Commons Project Description
Uncertainty Aware Machine Learning For Model Based Planning and Control
Safety is a fundamental aspect of many robotics problems. In the autonomous navigation setting, recent fatalities from self-driving cars have brought much public attention to the need for more robust systems which can reason intelligently about what they know and what they do not know. We propose to design robust learning systems in the context of indoor ground robot navigation.
Specifically, we will build off Learning Based Waypoint Navigation (LB-WayPtNav), a framework which combines learning based perception and model based control for navigation in a-priori, unknown, indoor environments. LB-WayPtNav leverages a learned Convolutional Neural Network (CNN), which inputs the robot’s desired goal coordinates (e.g. 10 meters forward, 2 meters to the left) and a monocular RGB image from the robot’s perspective, predicting a waypoint, or desired next state, for the robot. The planning and control pipelines then plan and execute a path to the waypoint. We propose to:
1. Model epistemic and aleatoric uncertainty of the LB-WayPtNav perception module
2. Utilize tools from robust and stochastic control to incorporate uncertainty in waypoint prediction into downstream planning and control strategies
3. Evaluate the benefit of reasoning about uncertainty on performance and improve the learning system over time by actively collecting uncertainty-reducing samples
In our current line of work we are experimenting with:
This is all novel work and as such results are not ready to be discussed/ published publicly.
In previous work we explored “Visual Navigation Among Humans with Optimal Control as a Supervisor” (see link below). The abstract for this work is below:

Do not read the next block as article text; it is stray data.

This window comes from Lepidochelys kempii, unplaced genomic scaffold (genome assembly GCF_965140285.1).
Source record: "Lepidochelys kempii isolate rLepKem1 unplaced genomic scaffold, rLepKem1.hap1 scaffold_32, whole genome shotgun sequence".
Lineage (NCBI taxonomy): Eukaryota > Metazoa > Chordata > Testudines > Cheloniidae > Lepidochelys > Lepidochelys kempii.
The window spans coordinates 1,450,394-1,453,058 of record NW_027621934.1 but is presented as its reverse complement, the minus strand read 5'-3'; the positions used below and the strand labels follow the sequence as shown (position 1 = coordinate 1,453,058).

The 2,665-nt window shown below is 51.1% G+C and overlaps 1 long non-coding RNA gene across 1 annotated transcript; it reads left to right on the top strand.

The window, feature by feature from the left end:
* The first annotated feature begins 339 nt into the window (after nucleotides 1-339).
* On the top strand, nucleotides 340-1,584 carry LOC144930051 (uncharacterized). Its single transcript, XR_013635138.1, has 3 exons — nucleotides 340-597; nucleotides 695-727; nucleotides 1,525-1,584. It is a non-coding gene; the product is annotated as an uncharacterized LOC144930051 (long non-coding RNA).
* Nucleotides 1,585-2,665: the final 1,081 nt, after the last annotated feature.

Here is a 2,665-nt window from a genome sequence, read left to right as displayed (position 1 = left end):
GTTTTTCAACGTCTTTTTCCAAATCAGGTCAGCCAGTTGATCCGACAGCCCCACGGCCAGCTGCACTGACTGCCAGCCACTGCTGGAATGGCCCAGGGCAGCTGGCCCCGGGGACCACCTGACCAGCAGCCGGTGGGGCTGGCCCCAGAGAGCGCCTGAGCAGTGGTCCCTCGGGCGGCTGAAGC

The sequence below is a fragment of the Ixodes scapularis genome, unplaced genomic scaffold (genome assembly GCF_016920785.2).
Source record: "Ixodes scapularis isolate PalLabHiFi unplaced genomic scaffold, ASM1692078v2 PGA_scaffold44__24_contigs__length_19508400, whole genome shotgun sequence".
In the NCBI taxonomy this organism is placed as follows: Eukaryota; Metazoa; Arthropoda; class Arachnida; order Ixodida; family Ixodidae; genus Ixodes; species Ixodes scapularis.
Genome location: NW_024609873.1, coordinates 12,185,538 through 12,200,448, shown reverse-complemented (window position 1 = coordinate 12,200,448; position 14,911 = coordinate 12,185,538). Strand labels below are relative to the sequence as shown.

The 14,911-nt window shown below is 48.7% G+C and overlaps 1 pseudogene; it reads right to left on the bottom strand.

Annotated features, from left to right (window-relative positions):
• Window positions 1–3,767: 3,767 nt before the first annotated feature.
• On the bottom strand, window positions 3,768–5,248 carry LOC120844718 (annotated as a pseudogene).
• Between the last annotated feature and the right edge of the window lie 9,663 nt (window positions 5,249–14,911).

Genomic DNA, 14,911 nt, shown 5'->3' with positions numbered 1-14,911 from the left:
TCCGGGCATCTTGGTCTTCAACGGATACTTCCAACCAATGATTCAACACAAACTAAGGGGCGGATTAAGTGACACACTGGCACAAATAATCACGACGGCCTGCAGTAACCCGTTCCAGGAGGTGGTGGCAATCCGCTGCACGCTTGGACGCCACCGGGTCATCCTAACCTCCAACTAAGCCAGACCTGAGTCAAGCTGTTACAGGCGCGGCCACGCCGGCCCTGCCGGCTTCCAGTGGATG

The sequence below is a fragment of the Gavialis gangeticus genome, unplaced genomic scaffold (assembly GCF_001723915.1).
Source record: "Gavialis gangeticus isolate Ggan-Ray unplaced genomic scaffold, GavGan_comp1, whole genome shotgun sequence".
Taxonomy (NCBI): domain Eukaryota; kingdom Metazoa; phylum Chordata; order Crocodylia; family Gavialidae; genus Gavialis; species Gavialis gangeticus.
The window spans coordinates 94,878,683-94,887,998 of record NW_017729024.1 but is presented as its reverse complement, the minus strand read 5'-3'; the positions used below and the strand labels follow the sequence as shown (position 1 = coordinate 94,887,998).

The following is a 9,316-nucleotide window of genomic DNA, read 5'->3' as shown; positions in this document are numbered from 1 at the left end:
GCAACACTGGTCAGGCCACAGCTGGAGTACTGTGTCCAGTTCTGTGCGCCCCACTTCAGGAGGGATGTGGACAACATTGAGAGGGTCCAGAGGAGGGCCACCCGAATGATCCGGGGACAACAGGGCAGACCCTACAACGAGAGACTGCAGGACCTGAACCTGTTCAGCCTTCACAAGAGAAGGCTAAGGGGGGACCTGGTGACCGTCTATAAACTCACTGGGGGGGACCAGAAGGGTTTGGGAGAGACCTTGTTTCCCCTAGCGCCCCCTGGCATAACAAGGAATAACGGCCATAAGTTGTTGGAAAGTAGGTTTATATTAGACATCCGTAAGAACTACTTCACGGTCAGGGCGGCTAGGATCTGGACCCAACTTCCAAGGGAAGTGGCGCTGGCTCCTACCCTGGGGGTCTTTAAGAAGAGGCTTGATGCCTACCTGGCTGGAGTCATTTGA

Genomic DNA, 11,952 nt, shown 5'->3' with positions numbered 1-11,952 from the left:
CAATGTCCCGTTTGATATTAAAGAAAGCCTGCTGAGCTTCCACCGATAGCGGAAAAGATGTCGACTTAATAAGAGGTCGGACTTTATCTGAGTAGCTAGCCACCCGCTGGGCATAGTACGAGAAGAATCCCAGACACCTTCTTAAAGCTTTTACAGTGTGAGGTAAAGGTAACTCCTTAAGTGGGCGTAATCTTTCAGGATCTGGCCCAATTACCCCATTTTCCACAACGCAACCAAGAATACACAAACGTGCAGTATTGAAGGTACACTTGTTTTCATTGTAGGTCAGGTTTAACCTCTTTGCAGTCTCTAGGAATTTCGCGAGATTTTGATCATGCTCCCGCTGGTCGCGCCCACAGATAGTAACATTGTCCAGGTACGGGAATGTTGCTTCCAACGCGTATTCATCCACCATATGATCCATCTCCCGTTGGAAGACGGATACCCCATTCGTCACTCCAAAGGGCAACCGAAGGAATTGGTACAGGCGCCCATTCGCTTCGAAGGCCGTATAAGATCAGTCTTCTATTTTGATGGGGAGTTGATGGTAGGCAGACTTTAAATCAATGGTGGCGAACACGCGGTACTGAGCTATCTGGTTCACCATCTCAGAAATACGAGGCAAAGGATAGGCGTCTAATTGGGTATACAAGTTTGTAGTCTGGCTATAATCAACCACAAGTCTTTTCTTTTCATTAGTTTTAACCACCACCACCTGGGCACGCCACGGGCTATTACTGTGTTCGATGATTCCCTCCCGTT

Real world navigation requires robots to operate in unfamiliar, dynamic environments, sharing spaces with humans. Navigating around humans is especially difficult because it requires predicting their future motion, which can be quite challenging. We propose a novel framework for navigation around humans which combines learning-based perception with model-based optimal control. Specifically, we train a Convolutional Neural Network (CNN)-based perception module which maps the robot's visual inputs to a waypoint, or next desired state. This waypoint is then input into planning and control modules which convey the robot safely and efficiently to the goal. To train the CNN we contribute a photo-realistic bench-marking dataset for autonomous robot navigation in the presence of humans. The CNN is trained using supervised learning on images rendered from our photo-realistic dataset. The proposed framework learns to anticipate and react to peoples' motion based only on a monocular RGB image, without explicitly predicting future human motion. Our method generalizes well to unseen buildings and humans in both simulation and real world environments. Furthermore, our experiments demonstrate that combining model-based control and learning leads to better and more data-efficient navigational behaviors as compared to a purely learning based approach. Videos describing our approach and experiments are available on the project website.